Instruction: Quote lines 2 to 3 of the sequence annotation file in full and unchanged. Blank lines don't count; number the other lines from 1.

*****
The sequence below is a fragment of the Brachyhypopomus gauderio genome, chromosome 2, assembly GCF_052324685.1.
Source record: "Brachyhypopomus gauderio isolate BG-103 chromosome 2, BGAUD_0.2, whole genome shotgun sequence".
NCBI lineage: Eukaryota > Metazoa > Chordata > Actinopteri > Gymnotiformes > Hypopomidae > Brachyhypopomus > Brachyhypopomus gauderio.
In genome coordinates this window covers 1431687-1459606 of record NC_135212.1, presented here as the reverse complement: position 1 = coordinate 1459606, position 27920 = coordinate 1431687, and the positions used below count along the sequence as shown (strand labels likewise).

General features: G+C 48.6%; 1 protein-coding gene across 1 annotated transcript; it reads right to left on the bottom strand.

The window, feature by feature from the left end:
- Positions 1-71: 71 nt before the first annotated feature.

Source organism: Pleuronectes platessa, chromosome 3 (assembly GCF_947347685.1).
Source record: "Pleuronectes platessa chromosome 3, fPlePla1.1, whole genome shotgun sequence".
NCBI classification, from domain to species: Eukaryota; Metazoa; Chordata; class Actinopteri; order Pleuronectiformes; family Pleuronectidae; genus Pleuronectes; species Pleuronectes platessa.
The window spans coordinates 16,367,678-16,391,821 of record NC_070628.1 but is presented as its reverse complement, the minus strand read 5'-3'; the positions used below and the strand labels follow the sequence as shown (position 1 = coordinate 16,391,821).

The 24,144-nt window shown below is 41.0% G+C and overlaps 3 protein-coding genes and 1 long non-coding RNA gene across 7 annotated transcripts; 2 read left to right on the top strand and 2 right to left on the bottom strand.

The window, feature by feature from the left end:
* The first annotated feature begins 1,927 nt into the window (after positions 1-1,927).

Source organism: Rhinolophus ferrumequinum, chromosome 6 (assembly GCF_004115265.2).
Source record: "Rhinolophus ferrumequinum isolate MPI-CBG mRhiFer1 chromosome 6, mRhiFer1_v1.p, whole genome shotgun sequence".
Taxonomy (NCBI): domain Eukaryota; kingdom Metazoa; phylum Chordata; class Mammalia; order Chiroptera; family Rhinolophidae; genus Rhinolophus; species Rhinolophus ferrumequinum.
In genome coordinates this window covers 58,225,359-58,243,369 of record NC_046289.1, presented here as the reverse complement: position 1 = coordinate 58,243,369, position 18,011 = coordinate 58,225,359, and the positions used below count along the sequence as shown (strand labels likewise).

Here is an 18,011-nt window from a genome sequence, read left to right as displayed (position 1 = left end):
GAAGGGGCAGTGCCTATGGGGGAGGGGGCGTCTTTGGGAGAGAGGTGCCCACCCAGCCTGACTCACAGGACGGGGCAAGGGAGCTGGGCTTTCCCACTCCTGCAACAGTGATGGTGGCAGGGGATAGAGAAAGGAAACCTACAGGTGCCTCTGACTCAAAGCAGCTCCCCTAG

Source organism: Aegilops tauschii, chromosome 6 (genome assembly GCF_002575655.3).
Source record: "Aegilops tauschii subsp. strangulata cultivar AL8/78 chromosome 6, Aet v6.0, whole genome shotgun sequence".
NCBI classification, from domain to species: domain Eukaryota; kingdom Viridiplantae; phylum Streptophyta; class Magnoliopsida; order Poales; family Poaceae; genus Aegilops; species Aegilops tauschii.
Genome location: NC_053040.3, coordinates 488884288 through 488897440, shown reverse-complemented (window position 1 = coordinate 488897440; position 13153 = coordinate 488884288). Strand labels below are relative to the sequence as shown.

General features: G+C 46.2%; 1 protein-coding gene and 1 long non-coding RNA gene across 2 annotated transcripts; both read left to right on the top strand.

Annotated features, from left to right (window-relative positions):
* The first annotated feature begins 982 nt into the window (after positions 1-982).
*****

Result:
Source record: "Brachyhypopomus gauderio isolate BG-103 chromosome 2, BGAUD_0.2, whole genome shotgun sequence".
NCBI lineage: Eukaryota > Metazoa > Chordata > Actinopteri > Gymnotiformes > Hypopomidae > Brachyhypopomus > Brachyhypopomus gauderio.